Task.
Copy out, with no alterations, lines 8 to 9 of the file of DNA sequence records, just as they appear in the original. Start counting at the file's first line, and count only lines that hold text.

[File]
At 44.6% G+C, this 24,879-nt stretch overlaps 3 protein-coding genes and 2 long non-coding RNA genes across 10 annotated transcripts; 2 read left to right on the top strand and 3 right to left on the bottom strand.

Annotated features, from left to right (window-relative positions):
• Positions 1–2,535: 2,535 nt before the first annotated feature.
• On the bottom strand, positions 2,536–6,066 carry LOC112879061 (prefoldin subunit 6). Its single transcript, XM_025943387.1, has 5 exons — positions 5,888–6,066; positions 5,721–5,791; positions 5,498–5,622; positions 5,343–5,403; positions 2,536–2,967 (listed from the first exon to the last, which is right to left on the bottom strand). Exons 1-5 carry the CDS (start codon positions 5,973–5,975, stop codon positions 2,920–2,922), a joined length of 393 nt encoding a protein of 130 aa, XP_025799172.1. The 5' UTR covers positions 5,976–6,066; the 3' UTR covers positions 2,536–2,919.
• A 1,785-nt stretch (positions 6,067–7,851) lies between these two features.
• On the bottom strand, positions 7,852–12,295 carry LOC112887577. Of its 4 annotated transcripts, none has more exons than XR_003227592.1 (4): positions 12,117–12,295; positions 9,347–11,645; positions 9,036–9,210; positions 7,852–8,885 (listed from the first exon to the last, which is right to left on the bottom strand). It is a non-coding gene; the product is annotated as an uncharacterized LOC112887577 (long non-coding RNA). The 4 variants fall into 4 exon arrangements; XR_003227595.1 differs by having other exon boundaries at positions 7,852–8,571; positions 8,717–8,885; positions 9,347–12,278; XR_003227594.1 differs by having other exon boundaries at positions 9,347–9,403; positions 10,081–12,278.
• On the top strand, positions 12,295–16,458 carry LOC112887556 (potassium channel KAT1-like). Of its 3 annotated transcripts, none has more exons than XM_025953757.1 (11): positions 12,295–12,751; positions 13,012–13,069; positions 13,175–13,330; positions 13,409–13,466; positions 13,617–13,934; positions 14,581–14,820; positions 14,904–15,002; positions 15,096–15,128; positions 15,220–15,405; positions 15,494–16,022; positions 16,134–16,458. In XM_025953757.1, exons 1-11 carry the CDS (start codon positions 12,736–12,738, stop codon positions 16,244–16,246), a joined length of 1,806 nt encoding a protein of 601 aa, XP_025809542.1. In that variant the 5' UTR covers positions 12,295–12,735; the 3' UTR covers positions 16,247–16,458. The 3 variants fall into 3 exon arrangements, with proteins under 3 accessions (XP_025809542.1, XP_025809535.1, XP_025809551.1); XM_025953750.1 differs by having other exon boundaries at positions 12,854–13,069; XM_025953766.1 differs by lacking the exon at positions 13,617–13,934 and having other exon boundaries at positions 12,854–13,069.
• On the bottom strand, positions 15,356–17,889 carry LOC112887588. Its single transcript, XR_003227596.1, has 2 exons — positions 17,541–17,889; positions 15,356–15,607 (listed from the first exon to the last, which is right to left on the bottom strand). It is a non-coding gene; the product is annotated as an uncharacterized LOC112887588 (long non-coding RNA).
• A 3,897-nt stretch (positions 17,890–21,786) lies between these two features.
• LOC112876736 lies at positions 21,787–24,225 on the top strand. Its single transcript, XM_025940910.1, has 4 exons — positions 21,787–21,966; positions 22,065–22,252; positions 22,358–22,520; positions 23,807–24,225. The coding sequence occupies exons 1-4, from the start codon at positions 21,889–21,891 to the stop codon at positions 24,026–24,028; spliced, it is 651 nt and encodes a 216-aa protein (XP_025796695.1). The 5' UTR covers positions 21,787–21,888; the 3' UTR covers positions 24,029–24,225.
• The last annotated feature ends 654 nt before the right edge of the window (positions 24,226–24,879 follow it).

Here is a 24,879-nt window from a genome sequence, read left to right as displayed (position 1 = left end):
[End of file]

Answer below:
• On the bottom strand, positions 15,356–17,889 carry LOC112887588. Its single transcript, XR_003227596.1, has 2 exons — positions 17,541–17,889; positions 15,356–15,607 (listed from the first exon to the last, which is right to left on the bottom strand). It is a non-coding gene; the product is annotated as an uncharacterized LOC112887588 (long non-coding RNA).
• A 3,897-nt stretch (positions 17,890–21,786) lies between these two features.